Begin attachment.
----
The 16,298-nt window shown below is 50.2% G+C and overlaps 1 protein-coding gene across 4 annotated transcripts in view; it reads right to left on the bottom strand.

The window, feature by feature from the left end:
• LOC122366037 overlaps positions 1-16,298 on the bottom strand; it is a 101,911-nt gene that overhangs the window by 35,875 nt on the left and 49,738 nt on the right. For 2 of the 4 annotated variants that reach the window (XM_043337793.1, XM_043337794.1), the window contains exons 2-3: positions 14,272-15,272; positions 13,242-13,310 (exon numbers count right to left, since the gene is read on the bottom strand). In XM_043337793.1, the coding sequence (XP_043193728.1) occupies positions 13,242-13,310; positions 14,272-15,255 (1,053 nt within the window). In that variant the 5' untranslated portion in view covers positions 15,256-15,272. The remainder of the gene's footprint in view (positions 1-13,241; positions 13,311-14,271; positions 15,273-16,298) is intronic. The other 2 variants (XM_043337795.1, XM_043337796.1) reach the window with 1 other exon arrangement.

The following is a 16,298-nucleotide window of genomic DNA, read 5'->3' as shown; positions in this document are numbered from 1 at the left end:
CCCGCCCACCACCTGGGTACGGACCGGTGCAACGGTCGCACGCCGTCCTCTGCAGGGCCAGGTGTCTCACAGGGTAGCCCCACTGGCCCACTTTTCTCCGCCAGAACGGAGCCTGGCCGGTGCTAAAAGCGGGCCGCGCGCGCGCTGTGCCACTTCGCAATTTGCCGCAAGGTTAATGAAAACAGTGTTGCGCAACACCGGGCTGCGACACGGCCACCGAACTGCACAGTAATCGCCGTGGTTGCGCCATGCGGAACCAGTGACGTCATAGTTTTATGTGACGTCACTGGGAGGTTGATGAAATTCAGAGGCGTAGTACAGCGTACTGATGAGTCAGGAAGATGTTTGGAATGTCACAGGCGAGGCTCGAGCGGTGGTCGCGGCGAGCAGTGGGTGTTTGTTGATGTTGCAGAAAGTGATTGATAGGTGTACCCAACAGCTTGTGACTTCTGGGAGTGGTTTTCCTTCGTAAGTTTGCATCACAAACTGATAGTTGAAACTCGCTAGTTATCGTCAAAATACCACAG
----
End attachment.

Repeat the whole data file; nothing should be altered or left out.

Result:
The 16,298-nt window shown below is 50.2% G+C and overlaps 1 protein-coding gene across 4 annotated transcripts in view; it reads right to left on the bottom strand.

The window, feature by feature from the left end:
• LOC122366037 overlaps positions 1-16,298 on the bottom strand; it is a 101,911-nt gene that overhangs the window by 35,875 nt on the left and 49,738 nt on the right. For 2 of the 4 annotated variants that reach the window (XM_043337793.1, XM_043337794.1), the window contains exons 2-3: positions 14,272-15,272; positions 13,242-13,310 (exon numbers count right to left, since the gene is read on the bottom strand). In XM_043337793.1, the coding sequence (XP_043193728.1) occupies positions 13,242-13,310; positions 14,272-15,255 (1,053 nt within the window). In that variant the 5' untranslated portion in view covers positions 15,256-15,272. The remainder of the gene's footprint in view (positions 1-13,241; positions 13,311-14,271; positions 15,273-16,298) is intronic. The other 2 variants (XM_043337795.1, XM_043337796.1) reach the window with 1 other exon arrangement.

The following is a 16,298-nucleotide window of genomic DNA, read 5'->3' as shown; positions in this document are numbered from 1 at the left end:
CCCGCCCACCACCTGGGTACGGACCGGTGCAACGGTCGCACGCCGTCCTCTGCAGGGCCAGGTGTCTCACAGGGTAGCCCCACTGGCCCACTTTTCTCCGCCAGAACGGAGCCTGGCCGGTGCTAAAAGCGGGCCGCGCGCGCGCTGTGCCACTTCGCAATTTGCCGCAAGGTTAATGAAAACAGTGTTGCGCAACACCGGGCTGCGACACGGCCACCGAACTGCACAGTAATCGCCGTGGTTGCGCCATGCGGAACCAGTGACGTCATAGTTTTATGTGACGTCACTGGGAGGTTGATGAAATTCAGAGGCGTAGTACAGCGTACTGATGAGTCAGGAAGATGTTTGGAATGTCACAGGCGAGGCTCGAGCGGTGGTCGCGGCGAGCAGTGGGTGTTTGTTGATGTTGCAGAAAGTGATTGATAGGTGTACCCAACAGCTTGTGACTTCTGGGAGTGGTTTTCCTTCGTAAGTTTGCATCACAAACTGATAGTTGAAACTCGCTAGTTATCGTCAAAATACCACAG